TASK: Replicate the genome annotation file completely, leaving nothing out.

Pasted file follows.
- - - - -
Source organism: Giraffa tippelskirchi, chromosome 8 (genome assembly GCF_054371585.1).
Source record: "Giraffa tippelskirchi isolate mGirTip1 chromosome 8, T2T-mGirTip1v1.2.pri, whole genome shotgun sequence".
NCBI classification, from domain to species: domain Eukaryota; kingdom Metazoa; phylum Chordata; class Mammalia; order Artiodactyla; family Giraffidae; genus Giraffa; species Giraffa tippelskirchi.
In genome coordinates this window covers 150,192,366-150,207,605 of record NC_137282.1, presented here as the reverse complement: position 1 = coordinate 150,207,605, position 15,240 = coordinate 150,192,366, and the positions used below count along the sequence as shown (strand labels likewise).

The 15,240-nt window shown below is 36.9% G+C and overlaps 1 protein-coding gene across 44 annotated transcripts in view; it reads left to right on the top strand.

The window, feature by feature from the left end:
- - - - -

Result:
Source organism: Giraffa tippelskirchi, chromosome 8 (genome assembly GCF_054371585.1).
Source record: "Giraffa tippelskirchi isolate mGirTip1 chromosome 8, T2T-mGirTip1v1.2.pri, whole genome shotgun sequence".
NCBI classification, from domain to species: domain Eukaryota; kingdom Metazoa; phylum Chordata; class Mammalia; order Artiodactyla; family Giraffidae; genus Giraffa; species Giraffa tippelskirchi.
In genome coordinates this window covers 150,192,366-150,207,605 of record NC_137282.1, presented here as the reverse complement: position 1 = coordinate 150,207,605, position 15,240 = coordinate 150,192,366, and the positions used below count along the sequence as shown (strand labels likewise).

The 15,240-nt window shown below is 36.9% G+C and overlaps 1 protein-coding gene across 44 annotated transcripts in view; it reads left to right on the top strand.

The window, feature by feature from the left end: